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Intercepting Ovarian Cancer

INTERCEPTING OVARIAN CANCER

High-grade serous ovarian carcinoma (HGSOC) is a highly aggressive gynecologic cancer and the fifth most common cause of cancer-related death for women in the United States. Unfortunately, most women are diagnosed with late-stage disease, and the prognosis in these cases is poor.

High-grade serous ovarian carcinoma (HGSOC) is a highly aggressive gynecologic cancer and the fifth most common cause of cancer-related death for women in the United States. Unfortunately, most women are diagnosed with late-stage disease, and the prognosis in these cases is poor.

PROJECT HIGHLIGHTS

  • Recent research has shown that most, if not all, high-grade serous ovarian cancer originates as precursor lesions of the fallopian tubes. This presents an opportunity to reduce ovarian cancer incidence by exploring the impact of fallopian tube removal as a primary prevention strategy (known as opportunistic or prophylactic salpingectomy).
  • The team will develop strategies to expand awareness of and access to safe and effective ways for women to undergo opportunistic salpingectomy, particularly in women who are done having children and already undergoing elective abdominal surgeries.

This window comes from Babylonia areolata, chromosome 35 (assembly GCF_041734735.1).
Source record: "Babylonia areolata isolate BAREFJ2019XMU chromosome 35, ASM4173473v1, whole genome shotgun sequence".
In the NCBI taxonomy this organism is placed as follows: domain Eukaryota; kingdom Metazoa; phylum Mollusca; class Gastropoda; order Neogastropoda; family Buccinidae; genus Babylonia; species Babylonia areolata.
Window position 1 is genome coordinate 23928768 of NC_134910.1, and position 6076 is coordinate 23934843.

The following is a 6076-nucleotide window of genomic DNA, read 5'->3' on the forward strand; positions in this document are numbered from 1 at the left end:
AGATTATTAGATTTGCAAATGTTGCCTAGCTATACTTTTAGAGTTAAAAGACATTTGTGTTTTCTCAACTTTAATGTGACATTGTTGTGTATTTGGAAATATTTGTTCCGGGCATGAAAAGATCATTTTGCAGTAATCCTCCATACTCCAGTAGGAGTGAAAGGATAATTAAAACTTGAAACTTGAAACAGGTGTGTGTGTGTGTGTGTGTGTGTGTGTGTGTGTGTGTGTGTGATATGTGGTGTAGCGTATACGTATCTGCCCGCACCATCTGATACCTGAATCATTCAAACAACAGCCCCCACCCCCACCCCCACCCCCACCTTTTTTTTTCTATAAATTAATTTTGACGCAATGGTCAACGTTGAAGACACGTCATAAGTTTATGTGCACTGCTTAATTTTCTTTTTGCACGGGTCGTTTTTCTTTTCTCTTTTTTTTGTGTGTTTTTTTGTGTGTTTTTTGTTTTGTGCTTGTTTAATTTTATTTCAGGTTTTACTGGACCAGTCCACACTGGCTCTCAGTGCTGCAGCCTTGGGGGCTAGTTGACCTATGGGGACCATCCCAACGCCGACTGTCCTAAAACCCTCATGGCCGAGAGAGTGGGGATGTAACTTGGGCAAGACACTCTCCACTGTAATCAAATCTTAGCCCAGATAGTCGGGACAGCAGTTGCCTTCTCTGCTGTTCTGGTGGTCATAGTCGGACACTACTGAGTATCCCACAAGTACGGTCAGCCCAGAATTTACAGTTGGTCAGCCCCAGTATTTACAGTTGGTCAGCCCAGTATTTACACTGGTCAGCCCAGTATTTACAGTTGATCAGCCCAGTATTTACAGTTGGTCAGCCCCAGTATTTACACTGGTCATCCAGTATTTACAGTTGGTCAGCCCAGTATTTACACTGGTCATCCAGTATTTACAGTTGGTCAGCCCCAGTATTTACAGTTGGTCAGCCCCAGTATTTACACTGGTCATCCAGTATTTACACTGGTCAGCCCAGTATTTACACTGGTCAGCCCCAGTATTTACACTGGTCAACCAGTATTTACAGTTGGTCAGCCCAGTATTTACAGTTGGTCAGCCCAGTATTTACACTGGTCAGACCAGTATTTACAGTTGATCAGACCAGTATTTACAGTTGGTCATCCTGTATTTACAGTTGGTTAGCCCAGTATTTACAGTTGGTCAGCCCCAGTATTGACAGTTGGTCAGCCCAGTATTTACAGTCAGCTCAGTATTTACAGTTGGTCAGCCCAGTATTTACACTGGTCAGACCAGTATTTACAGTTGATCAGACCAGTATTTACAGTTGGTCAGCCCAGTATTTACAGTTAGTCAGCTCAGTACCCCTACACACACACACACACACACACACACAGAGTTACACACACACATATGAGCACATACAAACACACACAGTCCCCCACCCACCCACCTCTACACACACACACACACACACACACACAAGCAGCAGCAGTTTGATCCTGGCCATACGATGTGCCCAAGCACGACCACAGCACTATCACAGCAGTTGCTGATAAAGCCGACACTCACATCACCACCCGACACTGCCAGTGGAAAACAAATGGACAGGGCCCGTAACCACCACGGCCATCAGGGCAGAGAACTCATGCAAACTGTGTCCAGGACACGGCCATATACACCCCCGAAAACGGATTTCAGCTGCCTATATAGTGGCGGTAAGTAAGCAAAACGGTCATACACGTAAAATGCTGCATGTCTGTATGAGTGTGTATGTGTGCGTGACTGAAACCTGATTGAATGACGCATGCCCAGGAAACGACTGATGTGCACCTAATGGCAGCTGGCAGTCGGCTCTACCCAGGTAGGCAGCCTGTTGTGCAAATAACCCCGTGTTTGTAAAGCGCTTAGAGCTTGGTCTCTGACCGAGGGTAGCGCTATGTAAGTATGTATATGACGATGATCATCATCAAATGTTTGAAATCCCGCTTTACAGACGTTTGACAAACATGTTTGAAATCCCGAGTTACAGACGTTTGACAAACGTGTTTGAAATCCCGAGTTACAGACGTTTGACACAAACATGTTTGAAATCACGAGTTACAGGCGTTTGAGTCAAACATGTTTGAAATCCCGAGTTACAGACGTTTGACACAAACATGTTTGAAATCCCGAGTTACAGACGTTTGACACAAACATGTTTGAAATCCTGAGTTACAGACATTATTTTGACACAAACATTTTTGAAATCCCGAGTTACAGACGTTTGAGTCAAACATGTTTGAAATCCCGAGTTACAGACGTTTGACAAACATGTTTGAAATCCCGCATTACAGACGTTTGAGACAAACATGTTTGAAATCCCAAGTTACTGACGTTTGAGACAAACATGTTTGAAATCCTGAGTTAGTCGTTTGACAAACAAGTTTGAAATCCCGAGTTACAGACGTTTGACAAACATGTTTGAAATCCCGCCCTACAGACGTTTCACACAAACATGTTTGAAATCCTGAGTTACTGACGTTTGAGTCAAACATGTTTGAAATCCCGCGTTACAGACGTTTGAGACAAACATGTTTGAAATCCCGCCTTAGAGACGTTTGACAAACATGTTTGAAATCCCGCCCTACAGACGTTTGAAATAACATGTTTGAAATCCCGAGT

• The team will create new cross-specialty collaboration between gynecologic and general surgeons, advocate for universal health insurance coverage for opportunistic salpingectomy and create a national registry of women who elect this preventative intervention.
  • The culmination of the project will be a public health campaign to empower women to know about and to have opportunity to decrease their risk of ovarian cancer.
  • At the same time, the Intercepting Ovarian Cancer team will work together to create an ovarian “pre-cancer atlas” by conducting exhaustive molecular analyses on many rare, precancerous fallopian tube lesions obtained from all 4 participating cancer centers.
  • The team will identify new biomarkers that can be used to advance ovarian cancer screening and new, cutting-edge technologies for detecting and analyzing pre-cancers, including “OvaSeek”, a system that will rapidly image excised fallopian tubes and the “iCollector” to nondestructively harvest living cells from fallopian tube lesions.

MEET THE TEAM

AllDana-Farber Cancer InstituteThe Sidney Kimmel Comprehensive Cancer Center at Johns HopkinsMemorial Sloan Kettering Cancer CenterThe University of Texas MD Anderson Cancer CenterMIT’s Koch Institute for Integrative Cancer Research

MEET THE TEAM

View Team
AllDana-Farber Cancer InstituteThe Sidney Kimmel Comprehensive Cancer Center at Johns HopkinsMemorial Sloan Kettering Cancer CenterThe University of Texas MD Anderson Cancer CenterMIT’s Koch Institute for Integrative Cancer Research

PROJECT SUMMARY

As with many cancers, detection of ovarian cancer at earlier stages may improve outcomes for patients. Unexpectedly, research has shown that most ovarian cancers do not originate from the ovaries, but rather from the fallopian tubes – the structures that connect the ovaries to the uterus. This provides an enormous opportunity for prevention. Since the fallopian tubes have non-essential function after child-bearing, women who wish to drastically reduce their chance of developing ovarian cancer later in life can choose to have their fallopian tubes removed at the time of other planned abdominal surgeries.